Immunomodulatory biomaterials for skeletal muscle repair

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San Emeterio, Cheryl Lau
Botchwey, Edward A.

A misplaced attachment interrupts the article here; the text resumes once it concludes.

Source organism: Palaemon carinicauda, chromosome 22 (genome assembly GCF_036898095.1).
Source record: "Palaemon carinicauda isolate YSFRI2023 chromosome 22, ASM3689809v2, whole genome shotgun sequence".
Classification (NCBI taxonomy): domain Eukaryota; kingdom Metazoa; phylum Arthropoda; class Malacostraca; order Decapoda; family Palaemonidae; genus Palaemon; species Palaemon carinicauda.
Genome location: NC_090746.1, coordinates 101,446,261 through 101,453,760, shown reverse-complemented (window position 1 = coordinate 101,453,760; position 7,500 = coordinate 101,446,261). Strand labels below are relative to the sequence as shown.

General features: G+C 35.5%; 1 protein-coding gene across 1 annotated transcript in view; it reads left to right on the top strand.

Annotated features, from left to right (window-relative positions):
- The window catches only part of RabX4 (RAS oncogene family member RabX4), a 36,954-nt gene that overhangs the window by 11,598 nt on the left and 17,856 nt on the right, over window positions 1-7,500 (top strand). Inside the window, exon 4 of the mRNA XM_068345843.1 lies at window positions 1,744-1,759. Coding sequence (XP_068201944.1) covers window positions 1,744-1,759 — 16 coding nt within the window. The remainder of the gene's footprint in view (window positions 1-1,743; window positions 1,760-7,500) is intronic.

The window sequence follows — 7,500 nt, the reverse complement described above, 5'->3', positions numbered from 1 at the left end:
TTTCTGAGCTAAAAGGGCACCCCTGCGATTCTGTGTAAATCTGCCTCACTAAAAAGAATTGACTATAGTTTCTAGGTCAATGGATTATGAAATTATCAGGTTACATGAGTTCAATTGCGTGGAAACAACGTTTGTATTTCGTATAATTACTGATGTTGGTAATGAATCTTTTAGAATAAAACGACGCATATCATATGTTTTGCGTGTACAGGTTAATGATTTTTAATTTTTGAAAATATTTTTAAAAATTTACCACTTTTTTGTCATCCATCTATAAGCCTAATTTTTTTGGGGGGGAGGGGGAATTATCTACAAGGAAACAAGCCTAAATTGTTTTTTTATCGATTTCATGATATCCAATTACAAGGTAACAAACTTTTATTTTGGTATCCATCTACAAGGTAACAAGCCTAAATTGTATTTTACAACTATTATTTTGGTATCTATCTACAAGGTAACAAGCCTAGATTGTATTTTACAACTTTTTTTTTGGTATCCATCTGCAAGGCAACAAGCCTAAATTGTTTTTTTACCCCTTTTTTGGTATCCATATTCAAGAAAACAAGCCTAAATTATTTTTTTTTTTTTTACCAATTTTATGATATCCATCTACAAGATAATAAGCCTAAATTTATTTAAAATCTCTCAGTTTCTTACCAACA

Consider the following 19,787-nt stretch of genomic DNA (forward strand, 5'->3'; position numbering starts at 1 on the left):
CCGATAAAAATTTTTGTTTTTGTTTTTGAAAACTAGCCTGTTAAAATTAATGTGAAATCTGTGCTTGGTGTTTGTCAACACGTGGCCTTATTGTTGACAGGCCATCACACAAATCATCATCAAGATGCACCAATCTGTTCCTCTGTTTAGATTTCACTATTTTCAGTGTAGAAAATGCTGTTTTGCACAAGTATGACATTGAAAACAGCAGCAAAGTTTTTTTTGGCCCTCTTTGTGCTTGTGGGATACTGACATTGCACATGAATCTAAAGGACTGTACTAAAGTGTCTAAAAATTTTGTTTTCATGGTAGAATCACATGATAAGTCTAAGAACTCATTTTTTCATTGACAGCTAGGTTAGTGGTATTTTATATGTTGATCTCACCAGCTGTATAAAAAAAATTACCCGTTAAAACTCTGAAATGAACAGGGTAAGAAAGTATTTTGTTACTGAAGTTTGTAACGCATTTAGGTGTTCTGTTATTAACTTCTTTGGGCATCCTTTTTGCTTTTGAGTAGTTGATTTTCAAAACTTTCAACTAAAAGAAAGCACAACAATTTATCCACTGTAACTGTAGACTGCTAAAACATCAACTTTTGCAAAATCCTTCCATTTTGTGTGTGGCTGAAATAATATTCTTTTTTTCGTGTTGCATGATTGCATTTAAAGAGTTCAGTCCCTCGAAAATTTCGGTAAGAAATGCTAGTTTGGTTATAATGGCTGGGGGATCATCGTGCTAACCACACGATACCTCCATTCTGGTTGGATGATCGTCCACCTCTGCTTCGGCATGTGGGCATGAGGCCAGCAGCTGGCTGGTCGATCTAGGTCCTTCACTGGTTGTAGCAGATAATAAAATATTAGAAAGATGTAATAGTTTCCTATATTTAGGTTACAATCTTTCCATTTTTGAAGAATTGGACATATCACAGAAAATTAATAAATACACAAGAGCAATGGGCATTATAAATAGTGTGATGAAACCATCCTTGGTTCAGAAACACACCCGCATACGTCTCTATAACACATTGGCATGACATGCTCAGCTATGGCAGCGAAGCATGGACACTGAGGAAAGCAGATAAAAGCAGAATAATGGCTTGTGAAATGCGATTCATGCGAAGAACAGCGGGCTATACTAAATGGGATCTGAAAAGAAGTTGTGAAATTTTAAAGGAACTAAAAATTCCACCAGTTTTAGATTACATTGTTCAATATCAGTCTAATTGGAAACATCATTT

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Though skeletal muscle possesses robust potential for healing after injury, large volumetric wounds that occur during combat, accidents or surgical resection often do not heal completely, resulting in fibrotic scarring and limited range of motion. Current standard of care involves the autologous transfer of tissue but exhibits limited success and complications at both the donor and injury site. Repair of injured skeletal muscle requires the coordinated activities of innate and adaptive immune cells that orchestrate the progression of inflammation and guide healing outcome. The overall objective of this work is to improve understanding of the roles that immune cells subsets play in the regeneration of volumetric muscle defect injuries, and to engineer biomaterial therapies that tune their recruitment and function. Towards this goal, we identified non-classical monocytes as biased progenitors of CD206+ alternatively-activated macrophages. Subsequently, we demonstrated for the first time that non-classical monocytes are directly recruited to volumetric muscle injury and that their recruitment can be increased by local delivery of the immunomodulatory molecule FTY720. Enrichment of non-classical monocytes within muscle injury coincided with increased CD206+ alternatively-activated macrophages in peri-defect tissue and improved muscle healing, along with decreased fibrotic tissue deposition. We then further explored how incorporating FTY720 into an electrospun nanofiber scaffold would impact parenchymal and immune cell behavior in a non-healing volumetric muscle defect. We found that FTY720 delivery from a nanoscale fiber scaffold (FTY720-NF) resulted in acute lymphopenia and decreased lymphocytes in the muscle tissue, and subsequently, increases in muscle stem cell (satellite cell), non-classical monocyte, and alternatively-activated macrophage numbers. Regenerated muscle fibers exposed to FTY720 cues displayed higher diameter and notably, increased alignment to the pre-injury fiber axis. These findings represent an improved understand of the role that pro-regenerative subsets of immune cells play in promoting endogenous mechanisms of tissue repair after traumatic muscle injuries.
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